Zebra mussel larvae confirmed in Lake Winnibigoshish
DULUTH -- Zebra mussels have been moved into yet another popular lake, this time Lake Winnibigoshish in north-central Minnesota, the Minnesota Department of Natural Resources confirmed Thursday.
Zebra mussels and their larger cousins, quagga mussels, feed by filtering tiny organisms out of the water, and they can filter huge amounts of stuff that previously was consumed by small native species. They almost always displace native mollusks, such as clams, and have caused massive changes in the food chain in places such as Lake Erie and Lake Michigan. They have cost millions of dollars over recent decades as industries, shore residents and boaters are forced to clean them off underwater surfaces such as water intake pipes. But the long-term implications on fish populations remain unclear.
The DNR said two larvae of the thumbnail-size mussels were discovered in Lake Winnibigoshish water samples that were collected in July and examined this winter. The microscopic larvae, called veligers, showed up in only one of 15 samples, and so far no adult mussels have been found. But the discovery is enough for the DNR to consider the lake officially invaded.
"Even though we didn't find any adult zebra mussels it's really proactive now to list Winnibigoshish as infested... to prevent the spread to other areas," said Ann Pierce, DNR invasive species unit supervisor for the DNR.
The veligers float around for several weeks before growing large enough to attach to hard objects such as rocks, clams and docks. DNR officials say it's likely there are adult zebra mussels in the lake that haven't been noticed. Biologists say they believe they caught the zebra mussels at a very early stage of their infestation.
The discovery has implications far beyond one lake, however. Because the big lake is part of the Upper Mississippi River system, DNR officials said it's likely zebra mussels will move downstream to other, connected lakes downstream.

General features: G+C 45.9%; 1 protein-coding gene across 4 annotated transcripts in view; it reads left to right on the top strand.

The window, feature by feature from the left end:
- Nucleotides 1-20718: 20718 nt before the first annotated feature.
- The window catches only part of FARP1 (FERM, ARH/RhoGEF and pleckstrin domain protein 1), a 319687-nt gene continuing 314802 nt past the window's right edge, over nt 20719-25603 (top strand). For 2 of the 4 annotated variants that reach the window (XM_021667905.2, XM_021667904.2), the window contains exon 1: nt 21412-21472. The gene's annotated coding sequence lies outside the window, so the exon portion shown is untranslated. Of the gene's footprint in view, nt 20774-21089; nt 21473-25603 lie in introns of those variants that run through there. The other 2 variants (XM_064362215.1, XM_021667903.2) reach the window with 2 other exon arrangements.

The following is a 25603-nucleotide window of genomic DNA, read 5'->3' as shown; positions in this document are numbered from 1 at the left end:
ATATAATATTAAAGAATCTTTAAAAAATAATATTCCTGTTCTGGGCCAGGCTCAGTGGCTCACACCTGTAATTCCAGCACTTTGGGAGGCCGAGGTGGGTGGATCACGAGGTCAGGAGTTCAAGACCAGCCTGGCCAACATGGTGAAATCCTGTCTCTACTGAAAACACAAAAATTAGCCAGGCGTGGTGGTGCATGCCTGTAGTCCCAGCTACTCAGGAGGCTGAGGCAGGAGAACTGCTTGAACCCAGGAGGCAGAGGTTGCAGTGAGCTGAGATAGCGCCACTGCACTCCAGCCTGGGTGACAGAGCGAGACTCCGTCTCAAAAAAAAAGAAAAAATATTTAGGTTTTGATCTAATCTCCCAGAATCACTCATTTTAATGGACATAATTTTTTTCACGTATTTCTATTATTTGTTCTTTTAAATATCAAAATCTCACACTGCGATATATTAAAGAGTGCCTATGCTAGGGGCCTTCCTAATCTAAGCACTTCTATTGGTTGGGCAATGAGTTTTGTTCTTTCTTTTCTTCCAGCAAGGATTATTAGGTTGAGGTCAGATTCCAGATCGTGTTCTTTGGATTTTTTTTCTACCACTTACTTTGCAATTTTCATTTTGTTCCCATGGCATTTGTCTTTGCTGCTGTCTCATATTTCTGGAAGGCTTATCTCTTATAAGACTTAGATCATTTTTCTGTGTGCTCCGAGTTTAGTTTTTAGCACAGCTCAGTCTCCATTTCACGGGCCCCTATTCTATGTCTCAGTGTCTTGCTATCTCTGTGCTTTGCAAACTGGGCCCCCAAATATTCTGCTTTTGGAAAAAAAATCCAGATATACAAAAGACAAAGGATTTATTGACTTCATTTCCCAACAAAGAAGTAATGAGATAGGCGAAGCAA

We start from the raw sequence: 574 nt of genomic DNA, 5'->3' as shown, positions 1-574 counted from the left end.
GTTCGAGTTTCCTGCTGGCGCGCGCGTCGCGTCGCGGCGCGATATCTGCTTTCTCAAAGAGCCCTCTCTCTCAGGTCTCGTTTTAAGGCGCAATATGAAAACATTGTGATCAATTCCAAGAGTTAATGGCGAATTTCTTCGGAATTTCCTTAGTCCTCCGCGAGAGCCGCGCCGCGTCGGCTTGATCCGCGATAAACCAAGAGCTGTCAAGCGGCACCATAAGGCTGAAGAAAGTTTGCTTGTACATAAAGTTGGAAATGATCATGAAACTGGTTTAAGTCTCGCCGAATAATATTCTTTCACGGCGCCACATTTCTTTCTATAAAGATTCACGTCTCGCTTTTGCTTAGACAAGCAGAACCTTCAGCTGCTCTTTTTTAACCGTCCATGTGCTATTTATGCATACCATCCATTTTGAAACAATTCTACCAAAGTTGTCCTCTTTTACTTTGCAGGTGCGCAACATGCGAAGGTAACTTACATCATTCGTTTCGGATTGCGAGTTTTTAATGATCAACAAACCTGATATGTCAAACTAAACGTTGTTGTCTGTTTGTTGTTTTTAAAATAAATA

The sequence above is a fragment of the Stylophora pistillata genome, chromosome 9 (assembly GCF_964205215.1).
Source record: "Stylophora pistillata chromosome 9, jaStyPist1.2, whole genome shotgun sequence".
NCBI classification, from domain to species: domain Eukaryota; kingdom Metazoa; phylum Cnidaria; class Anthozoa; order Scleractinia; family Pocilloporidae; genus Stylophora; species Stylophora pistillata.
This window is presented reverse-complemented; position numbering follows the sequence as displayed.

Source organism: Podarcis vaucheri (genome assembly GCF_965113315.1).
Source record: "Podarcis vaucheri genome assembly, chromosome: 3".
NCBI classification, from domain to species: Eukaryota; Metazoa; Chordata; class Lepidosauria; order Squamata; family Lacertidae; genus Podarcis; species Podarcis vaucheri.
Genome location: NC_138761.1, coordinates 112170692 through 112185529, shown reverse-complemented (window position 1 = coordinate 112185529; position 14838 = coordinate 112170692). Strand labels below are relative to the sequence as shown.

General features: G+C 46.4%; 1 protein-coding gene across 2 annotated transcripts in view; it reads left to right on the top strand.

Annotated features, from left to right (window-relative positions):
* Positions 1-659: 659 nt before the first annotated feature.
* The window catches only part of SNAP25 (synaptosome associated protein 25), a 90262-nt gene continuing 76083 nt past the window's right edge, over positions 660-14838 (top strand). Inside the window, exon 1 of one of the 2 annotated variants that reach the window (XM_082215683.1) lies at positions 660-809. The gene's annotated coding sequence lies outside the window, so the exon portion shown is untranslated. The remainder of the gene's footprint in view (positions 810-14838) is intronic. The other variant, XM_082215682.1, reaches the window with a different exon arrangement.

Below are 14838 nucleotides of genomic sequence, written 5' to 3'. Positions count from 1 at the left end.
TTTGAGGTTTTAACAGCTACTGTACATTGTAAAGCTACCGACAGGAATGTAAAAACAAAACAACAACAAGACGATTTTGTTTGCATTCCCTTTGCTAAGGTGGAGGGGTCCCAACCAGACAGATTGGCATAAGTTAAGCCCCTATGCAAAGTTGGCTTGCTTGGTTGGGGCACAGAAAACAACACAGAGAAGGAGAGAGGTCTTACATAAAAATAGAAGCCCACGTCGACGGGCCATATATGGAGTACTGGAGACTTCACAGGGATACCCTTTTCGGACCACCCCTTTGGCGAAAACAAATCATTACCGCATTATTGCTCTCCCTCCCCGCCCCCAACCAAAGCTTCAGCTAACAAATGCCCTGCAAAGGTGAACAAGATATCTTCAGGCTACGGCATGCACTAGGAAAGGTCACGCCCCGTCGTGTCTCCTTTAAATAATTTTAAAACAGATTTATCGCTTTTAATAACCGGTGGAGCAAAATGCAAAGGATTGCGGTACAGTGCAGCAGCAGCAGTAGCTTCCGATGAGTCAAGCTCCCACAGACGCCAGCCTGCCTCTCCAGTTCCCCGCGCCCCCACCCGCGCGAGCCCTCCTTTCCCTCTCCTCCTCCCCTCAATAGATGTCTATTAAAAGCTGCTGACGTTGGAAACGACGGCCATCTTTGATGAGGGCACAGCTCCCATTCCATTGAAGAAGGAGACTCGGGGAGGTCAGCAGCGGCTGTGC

"It's reasonable to believe that any body of water downstream of Winnibigoshish would eventually have their own population of zebra mussels,"said Gary Montz, aquatic invertebrate biologist for the DNR. "There's really no way of preventing this downstream movement at all."
Zebra mussels are native to eastern Europe, including Russia, and moved into the Great Lakes in the ballast of oceangoing ships in the 1980s. They first were found in Minnesota in the Duluth harbor in 1989 and now have been confirmed in more than 80 lakes and rivers across the state.
It's not clear how the mussels got into Winnibigoshish, except that it's clear people were involved. Zebra mussels can't swim -- they only move in current or by hitchhiking from one body of water to another through human action -- boats, trailers, docks, diving equipment, waders, fishing nets or buckets of water moved from one lake or river to another.
"We knew it was coming. We washed our boats. We power-washed our boats. But when this many people use a lake, you can't get to everyone," said Tom Neustrom, a professional fishing guide from Grand Rapids. "There are going to be big implications, for the tourism business and anglers but especially I think for the bait business. Winnie has a huge shiner run, and now there are going to be restrictions on harvesting those shiners, and that's going to be big."
Doug Jensen, invasive species experts for Minnesota SeaGrant in Duluth, said the early detection may help stop the mussels from spreading over land to other waters.
"The education and information efforts are working," Jensen said. "So far, only 12 of the state's infestations have been over land, from a disconnected body of water. ... If people weren't taking action we would be much more inundated with invasive species in a lot more lakes."